Oberlin Builds Partnerships in Cleveland

September 5, 2019

Amanda Nagy

Students in matching Connect Cleveland t-shirts  sit on an outdoor sculpture representing the hashtag #ThisIsCLE
Students hang out in Wade Oval during the 2019 Connect Cleveland trip.
Photo credit: Yevhen Gulenko

Connect Cleveland immerses the Class of 2023 in the city’s culture through site visits, workshops, and hands-on service work.

Oberlin’s Connect Cleveland program returned for a second year on August 28, bringing more than 800 first-year students to the city for a day of discovery and service work during Orientation week.

Connect Cleveland was initiated by President Carmen Twillie Ambar as a way to strengthen ties between the college and city. The daylong experience is an opportunity for the incoming class to learn about Cleveland and greater Northeast Ohio, meet Oberlin alumni, and identify possibilities for future internships, community engagement, and employment. 

The event is organized by the Bonner Center, which has partnered with 35 organizations throughout greater Cleveland. In the morning, students engaged in hands-on service work at sites such as MedWish International, Rid-All Green Partnership, Ohio City Farm, and the Children’s Museum of Cleveland. Students were divided into cohorts and participated in site visits and workshops at places including the Rock and Roll Hall of Fame, the Cleveland Museum of Art, the Cleveland Botanical Gardens, MetroHealth Medical Center, and the Somatic Center. 

The value of partnerships

Oberlin students “bring a special energy a genuine curiosity when they visit,” said Caley Haehn, volunteer program manager for MedWish International, a not-for-profit organization that repurposes discarded medical supplies and equipment to provide humanitarian aid in developing countries. “We believe it is important for young adults in Cleveland and surrounding areas to be cognizant of the local efforts that affect change both here in town and across the globe. We hope that exposure to local organizations during orientation encourages lasting partnerships.”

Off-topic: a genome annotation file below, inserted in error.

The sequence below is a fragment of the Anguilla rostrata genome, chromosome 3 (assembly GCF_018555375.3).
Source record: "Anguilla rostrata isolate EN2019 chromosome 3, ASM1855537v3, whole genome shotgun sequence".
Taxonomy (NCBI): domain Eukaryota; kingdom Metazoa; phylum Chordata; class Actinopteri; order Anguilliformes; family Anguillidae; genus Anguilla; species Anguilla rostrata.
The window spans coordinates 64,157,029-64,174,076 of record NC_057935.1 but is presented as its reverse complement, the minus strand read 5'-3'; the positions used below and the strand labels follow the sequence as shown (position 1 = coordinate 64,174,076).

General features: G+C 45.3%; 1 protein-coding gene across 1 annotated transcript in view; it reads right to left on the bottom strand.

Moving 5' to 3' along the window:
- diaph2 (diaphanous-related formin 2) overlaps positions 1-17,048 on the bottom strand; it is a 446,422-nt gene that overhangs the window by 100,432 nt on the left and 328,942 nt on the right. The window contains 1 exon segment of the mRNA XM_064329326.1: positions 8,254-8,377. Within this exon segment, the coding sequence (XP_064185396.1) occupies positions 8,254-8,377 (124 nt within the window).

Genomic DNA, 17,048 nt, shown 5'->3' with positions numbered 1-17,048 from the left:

The Children’s Museum stated that it values the importance of building partnerships that allow students to learn more about their communities, develop community engagement opportunities, and provide ways for students to strengthen their interpersonal skills in a real-world setting.

First-year Gabriela Castillo was part of a cohort that volunteered at MedWish International. An intended biology major from New York City, Castillo said she found it interesting to learn about various medical supplies. “It was really cool knowing that people were going to be receiving those things.”

Solace Porter, a first-year from Guilford, Connecticut, volunteered at Rid-All Green Partnership, an urban farm that grows and distributes fresh produce to residents and area institutions. She echoed the sentiment of other students from the day who said they enjoyed being able to bond with their Peer Advising Leadership (PAL) group.

“It was nice to work together with the people in my PAL program, and we got to tour the facilities.” While urban farming wasn’t necessarily related to her educational interests, Porter said “it did spark some interest in environmental studies.”

In addition to Connect Cleveland, students had the opportunity to engage in service work in Oberlin and surrounding communities as part of the Community Engagement Institute, held this year on August 31.

“There are not many institutions where you have multiple days of service through your orientation,” said President Ambar. “I think it says something about Oberlin.” 

View pictures from the Connect Cleveland orientation in our Flickr album.


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